Venturing out on your own with a new massage business, or hoping to breathe new life into your established massage business? Whether you have a faithful client base or are still waiting for your first client, these tips will help you form a solid massage marketing plan for your business.
Of all the massage marketing ideas you may hear about, word of mouth is by far a massage therapist’s strongest asset. Clients who have personally benefited from your healing touch are a natural advocate for your massage therapy practice.
People tend to accept opinions based on personal experience, particularly when those opinions are offered freely, with no underlying motives. Personal referrals from friends or family members-or even casual acquaintances-are more likely to generate a response than traditional advertising venues such as newspaper ads or flyers.
Loyal clients raving about your massage skills to their friends and family, resulting in an endless chain of referrals and new clients, is an inspiring vision, but in the meantime, what can you do to light the spark?
One way to spark referrals is to offer a special deal for clients who refer your massage services to a friend or family member. How does this work? Here’s an example. If a new client books (and keeps) an appointment as the result of a referral, the client who made the referral receives a free massage session. If the new client rebooks at the end of their first appointment, your regular client gets another incentive, such as hot stone massage.
Other rewards for referrals could include free add-on treatments such as foot massage, spa treatments, or aromatherapy. These add-ons encourage the client to sample other services you have to offer. If they enjoy it, they may even consider adding it to their regular massage sessions.
Another source of potential referrals is community involvement. Network with community members and local business owners, especially those who work with clients and customers that would benefit from therapeutic massage. Individuals who are prominent in the community can effectively market your business through word of mouth.
Chiropractors, fitness trainers, and physical therapists are key individuals to include in your network, but don’t limit yourself to the obvious. Be creative. Include health food stores, specialty gift shops, bridal shops, and counseling centers. Focus on the type of clients you hope to attract. Do you specialize in pregnancy massage? Network with family planning centers and local health clinics. Sports massage? Partner with local gyms, yoga centers, and sports chiropractors. Massage for the elderly? Connect with home health care workers, senior centers, and nursing homes.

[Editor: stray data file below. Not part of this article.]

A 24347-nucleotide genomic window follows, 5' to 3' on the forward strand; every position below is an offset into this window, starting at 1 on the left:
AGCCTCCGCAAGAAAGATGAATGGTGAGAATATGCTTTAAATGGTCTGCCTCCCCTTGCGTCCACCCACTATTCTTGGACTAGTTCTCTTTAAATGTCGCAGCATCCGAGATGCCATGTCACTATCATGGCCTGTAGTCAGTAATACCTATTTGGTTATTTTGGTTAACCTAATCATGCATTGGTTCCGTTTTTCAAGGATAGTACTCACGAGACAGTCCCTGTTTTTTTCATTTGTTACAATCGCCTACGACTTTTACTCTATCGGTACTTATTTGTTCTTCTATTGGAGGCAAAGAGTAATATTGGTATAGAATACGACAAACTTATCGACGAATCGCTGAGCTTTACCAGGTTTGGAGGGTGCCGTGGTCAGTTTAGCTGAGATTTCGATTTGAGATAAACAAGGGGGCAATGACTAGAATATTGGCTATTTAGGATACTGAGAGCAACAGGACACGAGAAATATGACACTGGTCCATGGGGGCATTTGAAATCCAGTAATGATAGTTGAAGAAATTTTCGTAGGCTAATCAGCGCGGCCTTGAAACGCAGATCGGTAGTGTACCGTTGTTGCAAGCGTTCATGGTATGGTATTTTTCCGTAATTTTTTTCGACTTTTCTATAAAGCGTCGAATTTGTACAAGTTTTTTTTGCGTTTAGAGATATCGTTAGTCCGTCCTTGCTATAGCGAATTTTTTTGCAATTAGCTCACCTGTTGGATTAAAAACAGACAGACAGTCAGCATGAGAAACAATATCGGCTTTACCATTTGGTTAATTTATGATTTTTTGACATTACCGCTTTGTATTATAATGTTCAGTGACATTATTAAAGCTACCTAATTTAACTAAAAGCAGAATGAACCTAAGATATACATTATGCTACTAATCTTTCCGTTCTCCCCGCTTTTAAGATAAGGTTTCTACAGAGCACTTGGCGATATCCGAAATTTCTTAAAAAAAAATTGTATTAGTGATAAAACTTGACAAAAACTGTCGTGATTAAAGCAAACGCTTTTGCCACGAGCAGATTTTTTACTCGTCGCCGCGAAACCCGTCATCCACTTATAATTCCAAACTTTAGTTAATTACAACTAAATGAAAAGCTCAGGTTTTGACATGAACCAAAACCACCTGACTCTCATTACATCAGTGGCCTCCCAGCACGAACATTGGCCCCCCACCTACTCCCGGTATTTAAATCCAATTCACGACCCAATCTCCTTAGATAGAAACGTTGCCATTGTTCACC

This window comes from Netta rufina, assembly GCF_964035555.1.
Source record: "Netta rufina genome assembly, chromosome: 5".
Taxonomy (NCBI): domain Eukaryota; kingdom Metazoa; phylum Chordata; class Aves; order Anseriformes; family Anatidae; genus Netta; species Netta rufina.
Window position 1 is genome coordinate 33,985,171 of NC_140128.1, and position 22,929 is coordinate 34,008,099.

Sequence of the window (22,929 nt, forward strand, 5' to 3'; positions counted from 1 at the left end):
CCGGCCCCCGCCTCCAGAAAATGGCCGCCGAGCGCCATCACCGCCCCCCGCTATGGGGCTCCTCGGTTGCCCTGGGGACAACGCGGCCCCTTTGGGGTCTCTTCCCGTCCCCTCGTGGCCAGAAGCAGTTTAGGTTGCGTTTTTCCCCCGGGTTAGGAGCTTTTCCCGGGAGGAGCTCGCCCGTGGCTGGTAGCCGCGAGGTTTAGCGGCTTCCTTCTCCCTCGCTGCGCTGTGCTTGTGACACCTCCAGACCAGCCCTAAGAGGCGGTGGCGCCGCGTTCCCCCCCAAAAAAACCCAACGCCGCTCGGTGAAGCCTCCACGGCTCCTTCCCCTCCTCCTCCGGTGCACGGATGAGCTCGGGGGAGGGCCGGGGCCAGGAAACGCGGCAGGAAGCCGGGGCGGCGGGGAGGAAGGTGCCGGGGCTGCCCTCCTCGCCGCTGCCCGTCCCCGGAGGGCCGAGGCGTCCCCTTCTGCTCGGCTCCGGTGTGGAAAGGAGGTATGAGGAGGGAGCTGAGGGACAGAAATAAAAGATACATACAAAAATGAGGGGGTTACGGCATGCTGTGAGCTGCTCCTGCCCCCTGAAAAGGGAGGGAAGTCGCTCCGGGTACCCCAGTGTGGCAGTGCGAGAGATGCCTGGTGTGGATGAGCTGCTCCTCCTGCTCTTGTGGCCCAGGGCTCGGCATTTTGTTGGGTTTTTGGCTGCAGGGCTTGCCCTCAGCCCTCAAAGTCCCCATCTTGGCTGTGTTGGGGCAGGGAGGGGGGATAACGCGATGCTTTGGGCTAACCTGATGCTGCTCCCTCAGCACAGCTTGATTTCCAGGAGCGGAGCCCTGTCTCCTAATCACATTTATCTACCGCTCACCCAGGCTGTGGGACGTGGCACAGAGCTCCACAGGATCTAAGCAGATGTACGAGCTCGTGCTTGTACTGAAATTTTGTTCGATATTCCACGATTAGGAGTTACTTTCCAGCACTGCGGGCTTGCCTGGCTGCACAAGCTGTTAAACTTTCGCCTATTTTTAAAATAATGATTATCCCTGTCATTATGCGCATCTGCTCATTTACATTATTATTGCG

On the flip side, word of mouth can also work against you if your massage practice offers less than clients expect. The foundation of any massage business plan must include a professional atmosphere and relaxing environment. If you try to scrape by with threadbare sheets and oil-dotted walls or neglect to clean the restrooms, your clients will notice and tell their friends. Clients are more likely to become regulars if they perceive that you care about their health, their time, and their comfort.
While word of mouth is your core strategy for long-term clients, there are plenty of other massage marketing ideas that can give your appointment schedule a boost. Chair massage is one of the most effective. It’s also an excellent introduction to massage therapy for potential clients. Chair massage allows clients to sample the power of healing touch before experimenting with the deeper benefits of full body massage.
Offer chair massage sessions at community and social events, health fairs, business expos, farmers markets, athletic events, country clubs, coffee houses, bookstores, or universities. Bring your appointment book to schedule office sessions on the spot for interested clients.
Some therapists offer chair massage for free as a marketing promotion, but clients looking for a handout are less likely to become regular clients. Most massage therapists charge one dollar per minute for seated massage. Individuals who are willing to pay for seated massage will be more willing to invest in your services for full body massage.
Business cards should also be an important part of your massage therapy business plan. Give extra business cards to friends and family members who are willing to refer your services. Keep a stack of business cards at the appointment desk, where clients can pick up a few on their way out if they know of people who may be interested in your services. Don’t hesitate to pass out business cards on your own as well.
Building up your massage business takes planning and hard work, but the results are worth the effort. Your business and your clients will benefit from your efforts to reach individuals who can find hope and healing through massage therapy.